J. R. Spence

Bryologist 99: 222. 1996.

Etymology: Latin rosula, rosette, and Greek bryon, moss, alluding to clustering of leaves
Synonyms: Bryum sect. Trichophora J. J. Amann
Treatment appears in FNA Volume 28. Treatment on page 177. Mentioned on page 11, 118, 119, 122, 176, 178, 179, 180, 186, 651, 659.

Plants small to large, in open to dense low turfs or gregarious (tall turfs in R. andersonii), green to red-green. Stems 0.3–6 cm, usually strongly rosulate, sometimes in 2 or more interrupted rosettes, rarely evenly foliate or subjulaceous, subfloral innovations common; rhizoids often many, micronemata and macronemata present. Leaves variously contorted to spirally twisted around stem when dry or rarely nearly imbricate, erect to erect-spreading when moist, ovate, obovate, or spathulate, flat or weakly concave, 0.4–4.5 mm; base sometimes decurrent; margins recurved proximally or sometimes plane, plane distally, nearly entire to distinctly serrate near apex, 1-stratose, limbidium present or absent; apex broadly rounded to acute; costa sometimes not reaching apex, usually short- to long-excurrent, awn pigmented or hyaline, stereid band well developed, guide cells present, in 1 (or 2) layers; alar cells not differentiated; laminal areolation heterogeneous; proximal laminal cells rectangular, longer than more distal cells, 2–4:1; medial and distal cells rhomboidal, 3–5:1, walls thin to thick, sometimes porose. Specialized asexual reproduction common, by rhizoidal tubers or filiform leaf axil gemmae. Sexual condition dioicous, rarely synoicous, polyoicous, or autoicous; perigonia and perichaetia appearing terminal or lateral; perigonial leaves often enlarged and distinctly rosulate; perichaetial leaves same size as vegetative leaves, not forming rosette, inner leaves differentiated, more acuminate. Seta single, rarely double or triple, straight. Capsule nutant to inclined, clavate to cylindric or rarely pyriform, 2–6 mm; hypophysis little differentiated; operculum short-conic to umbonate; peristome double; exostome yellow, teeth lanceolate to narrowly lanceolate; endostome well developed, not adherent to exostome, basal membrane high, 1/2–2/3 exostome length, segments same height as exostome, widely perforated, cilia 2 or 3, appendiculate. Spores shed singly, 8–20 µm, smooth to finely papillose, dark yellow.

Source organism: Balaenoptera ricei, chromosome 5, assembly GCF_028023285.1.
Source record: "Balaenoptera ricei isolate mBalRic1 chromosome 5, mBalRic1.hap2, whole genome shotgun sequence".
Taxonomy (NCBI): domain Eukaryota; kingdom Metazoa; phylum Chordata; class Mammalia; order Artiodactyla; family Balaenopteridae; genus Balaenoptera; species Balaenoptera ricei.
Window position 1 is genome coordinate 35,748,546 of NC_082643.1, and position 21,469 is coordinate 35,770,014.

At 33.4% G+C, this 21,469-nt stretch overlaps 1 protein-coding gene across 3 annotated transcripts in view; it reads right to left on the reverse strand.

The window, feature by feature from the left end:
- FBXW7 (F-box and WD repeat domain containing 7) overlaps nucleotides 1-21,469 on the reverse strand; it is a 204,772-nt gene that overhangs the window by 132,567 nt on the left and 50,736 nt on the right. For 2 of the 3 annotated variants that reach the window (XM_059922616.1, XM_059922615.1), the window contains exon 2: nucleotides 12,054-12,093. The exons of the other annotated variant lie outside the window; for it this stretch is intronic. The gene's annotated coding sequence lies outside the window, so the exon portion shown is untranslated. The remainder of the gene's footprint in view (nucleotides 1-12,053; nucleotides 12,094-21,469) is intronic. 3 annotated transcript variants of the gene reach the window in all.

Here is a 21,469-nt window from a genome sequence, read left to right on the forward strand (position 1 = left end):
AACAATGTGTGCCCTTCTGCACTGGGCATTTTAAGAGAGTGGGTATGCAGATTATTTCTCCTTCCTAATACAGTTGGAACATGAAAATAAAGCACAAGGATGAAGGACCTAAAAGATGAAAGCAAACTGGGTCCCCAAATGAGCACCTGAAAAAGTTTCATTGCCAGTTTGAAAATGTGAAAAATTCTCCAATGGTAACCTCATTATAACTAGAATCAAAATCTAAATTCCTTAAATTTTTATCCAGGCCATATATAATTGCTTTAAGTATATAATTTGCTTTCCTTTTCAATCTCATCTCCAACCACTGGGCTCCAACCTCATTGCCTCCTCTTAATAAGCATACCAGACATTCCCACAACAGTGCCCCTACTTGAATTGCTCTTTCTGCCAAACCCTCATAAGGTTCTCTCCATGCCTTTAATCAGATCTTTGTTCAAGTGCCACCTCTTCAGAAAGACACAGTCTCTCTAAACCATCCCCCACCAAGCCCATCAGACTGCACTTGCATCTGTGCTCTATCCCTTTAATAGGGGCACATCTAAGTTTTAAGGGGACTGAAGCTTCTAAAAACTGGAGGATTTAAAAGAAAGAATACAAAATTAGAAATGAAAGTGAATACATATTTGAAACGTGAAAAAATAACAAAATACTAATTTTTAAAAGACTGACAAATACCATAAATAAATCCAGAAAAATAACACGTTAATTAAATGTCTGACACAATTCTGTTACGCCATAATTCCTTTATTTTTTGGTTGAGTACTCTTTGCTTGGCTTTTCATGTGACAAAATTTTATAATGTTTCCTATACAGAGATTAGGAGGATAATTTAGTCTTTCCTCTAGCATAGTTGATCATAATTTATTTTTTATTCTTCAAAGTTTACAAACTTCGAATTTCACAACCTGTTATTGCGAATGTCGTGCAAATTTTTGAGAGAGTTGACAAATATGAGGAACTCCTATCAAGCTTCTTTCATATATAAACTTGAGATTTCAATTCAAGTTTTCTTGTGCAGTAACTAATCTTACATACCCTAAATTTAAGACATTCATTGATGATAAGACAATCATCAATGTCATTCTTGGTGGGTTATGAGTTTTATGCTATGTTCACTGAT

Nearly worldwide, concentrated in the Southern Hemisphere, especially Africa, and in subtropical to tropical mountains.


Species ca. 80 (13 in the flora).

Rosulabryum is a large, distinctive genus mainly found in tropical mountainous areas and in the Southern Hemisphere in areas of seasonal temperate climates, occurring typically on soil, less commonly on rock or wood, rarely epiphytic. The center of diversity appears to be sub-Saharan Africa.

Most Northern Hemisphere bryologists are not familiar with the great morphological diversity of the species of Rosulabryum sect. Rosulabryum, traditionally placed in Bryum sect. Rosulata (Müller Hal.) J. J. Amann, as very few taxa extend beyond 20° N latitude. The most widespread representatives of Rosulabryum in the Northern Hemisphere are the small somewhat atypical species of Bryum sect. Trichophora J. J. Amann centered on R. capillare. Recent molecular work suggests that this section of Rosulabryum may be closer to Ptychostomum, and thus convergent on the robust Rosulata clade of the genus. However, very few species have been sampled for molecular work, and it seems unlikely that the complex of characters defining Rosulabryum could have evolved twice in unrelated clades. Plants of Rosulabryum have concolorous leaf apices and symmetric capsules. The rhizoidal tubers, when present, are spheric; the endostome is papillose.

Selected References



1 Filiform gemmae present in distal leaf axils > 2
1 Filiform gemmae absent or very rare > 5
2 Innovations short, rosulate; leaves usually greater than 3 mm; margins strongly serrate distally, limbidium strong. Rosulabryum andicola